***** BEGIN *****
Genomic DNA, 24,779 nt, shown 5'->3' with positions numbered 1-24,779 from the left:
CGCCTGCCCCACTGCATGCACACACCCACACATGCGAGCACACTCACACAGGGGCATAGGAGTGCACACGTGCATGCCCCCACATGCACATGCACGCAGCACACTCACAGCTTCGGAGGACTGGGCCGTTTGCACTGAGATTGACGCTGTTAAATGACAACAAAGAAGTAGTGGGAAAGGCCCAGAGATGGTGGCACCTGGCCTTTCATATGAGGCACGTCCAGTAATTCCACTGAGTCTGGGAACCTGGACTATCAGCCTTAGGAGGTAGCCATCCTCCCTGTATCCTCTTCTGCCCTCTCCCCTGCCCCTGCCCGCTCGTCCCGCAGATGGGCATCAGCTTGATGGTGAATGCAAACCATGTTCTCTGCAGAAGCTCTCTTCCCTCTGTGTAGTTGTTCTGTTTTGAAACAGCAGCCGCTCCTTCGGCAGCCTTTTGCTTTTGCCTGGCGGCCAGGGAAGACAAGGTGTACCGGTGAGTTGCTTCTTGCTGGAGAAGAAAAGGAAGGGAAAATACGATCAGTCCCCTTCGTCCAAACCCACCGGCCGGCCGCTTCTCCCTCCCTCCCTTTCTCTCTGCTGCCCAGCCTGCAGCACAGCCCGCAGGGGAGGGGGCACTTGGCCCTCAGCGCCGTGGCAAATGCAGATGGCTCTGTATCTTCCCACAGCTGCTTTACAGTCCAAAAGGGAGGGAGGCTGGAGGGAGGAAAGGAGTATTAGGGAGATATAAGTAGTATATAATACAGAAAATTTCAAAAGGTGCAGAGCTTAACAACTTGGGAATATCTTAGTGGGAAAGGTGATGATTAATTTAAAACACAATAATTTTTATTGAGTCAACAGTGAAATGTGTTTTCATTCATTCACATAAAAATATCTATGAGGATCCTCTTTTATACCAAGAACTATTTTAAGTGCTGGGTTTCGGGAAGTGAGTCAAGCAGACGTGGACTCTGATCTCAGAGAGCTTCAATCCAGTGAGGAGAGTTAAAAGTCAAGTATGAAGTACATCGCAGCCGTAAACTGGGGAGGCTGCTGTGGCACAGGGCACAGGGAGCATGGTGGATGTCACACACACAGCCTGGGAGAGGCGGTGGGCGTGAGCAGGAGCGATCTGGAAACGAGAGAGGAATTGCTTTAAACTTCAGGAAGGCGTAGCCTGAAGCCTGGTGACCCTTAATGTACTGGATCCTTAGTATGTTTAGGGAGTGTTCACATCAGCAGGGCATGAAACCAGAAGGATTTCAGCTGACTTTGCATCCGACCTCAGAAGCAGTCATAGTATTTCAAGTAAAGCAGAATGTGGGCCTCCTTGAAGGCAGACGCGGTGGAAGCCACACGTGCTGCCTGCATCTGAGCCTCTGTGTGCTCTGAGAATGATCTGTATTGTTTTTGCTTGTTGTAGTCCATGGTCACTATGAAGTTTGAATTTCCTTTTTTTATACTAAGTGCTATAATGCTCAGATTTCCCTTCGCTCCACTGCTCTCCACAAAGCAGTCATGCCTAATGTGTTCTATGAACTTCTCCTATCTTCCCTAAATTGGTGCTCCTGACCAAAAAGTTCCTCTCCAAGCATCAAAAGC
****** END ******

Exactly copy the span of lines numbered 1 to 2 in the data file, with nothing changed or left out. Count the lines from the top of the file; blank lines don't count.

Genomic DNA, 24,779 nt, shown 5'->3' with positions numbered 1-24,779 from the left:
CGCCTGCCCCACTGCATGCACACACCCACACATGCGAGCACACTCACACAGGGGCATAGGAGTGCACACGTGCATGCCCCCACATGCACATGCACGCAGCACACTCACAGCTTCGGAGGACTGGGCCGTTTGCACTGAGATTGACGCTGTTAAATGACAACAAAGAAGTAGTGGGAAAGGCCCAGAGATGGTGGCACCTGGCCTTTCATATGAGGCACGTCCAGTAATTCCACTGAGTCTGGGAACCTGGACTATCAGCCTTAGGAGGTAGCCATCCTCCCTGTATCCTCTTCTGCCCTCTCCCCTGCCCCTGCCCGCTCGTCCCGCAGATGGGCATCAGCTTGATGGTGAATGCAAACCATGTTCTCTGCAGAAGCTCTCTTCCCTCTGTGTAGTTGTTCTGTTTTGAAACAGCAGCCGCTCCTTCGGCAGCCTTTTGCTTTTGCCTGGCGGCCAGGGAAGACAAGGTGTACCGGTGAGTTGCTTCTTGCTGGAGAAGAAAAGGAAGGGAAAATACGATCAGTCCCCTTCGTCCAAACCCACCGGCCGGCCGCTTCTCCCTCCCTCCCTTTCTCTCTGCTGCCCAGCCTGCAGCACAGCCCGCAGGGGAGGGGGCACTTGGCCCTCAGCGCCGTGGCAAATGCAGATGGCTCTGTATCTTCCCACAGCTGCTTTACAGTCCAAAAGGGAGGGAGGCTGGAGGGAGGAAAGGAGTATTAGGGAGATATAAGTAGTATATAATACAGAAAATTTCAAAAGGTGCAGAGCTTAACAACTTGGGAATATCTTAGTGGGAAAGGTGATGATTAATTTAAAACACAATAATTTTTATTGAGTCAACAGTGAAATGTGTTTTCATTCATTCACATAAAAATATCTATGAGGATCCTCTTTTATACCAAGAACTATTTTAAGTGCTGGGTTTCGGGAAGTGAGTCAAGCAGACGTGGACTCTGATCTCAGAGAGCTTCAATCCAGTGAGGAGAGTTAAAAGTCAAGTATGAAGTACATCGCAGCCGTAAACTGGGGAGGCTGCTGTGGCACAGGGCACAGGGAGCATGGTGGATGTCACACACACAGCCTGGGAGAGGCGGTGGGCGTGAGCAGGAGCGATCTGGAAACGAGAGAGGAATTGCTTTAAACTTCAGGAAGGCGTAGCCTGAAGCCTGGTGACCCTTAATGTACTGGATCCTTAGTATGTTTAGGGAGTGTTCACATCAGCAGGGCATGAAACCAGAAGGATTTCAGCTGACTTTGCATCCGACCTCAGAAGCAGTCATAGTATTTCAAGTAAAGCAGAATGTGGGCCTCCTTGAAGGCAGACGCGGTGGAAGCCACACGTGCTGCCTGCATCTGAGCCTCTGTGTGCTCTGAGAATGATCTGTATTGTTTTTGCTTGTTGTAGTCCATGGTCACTATGAAGTTTGAATTTCCTTTTTTTATACTAAGTGCTATAATGCTCAGATTTCCCTTCGCTCCACTGCTCTCCACAAAGCAGTCATGCCTAATGTGTTCTATGAACTTCTCCTATCTTCCCTAAATTGGTGCTCCTGACCAAAAAGTTCCTCTCCAAGCATCAAAAGC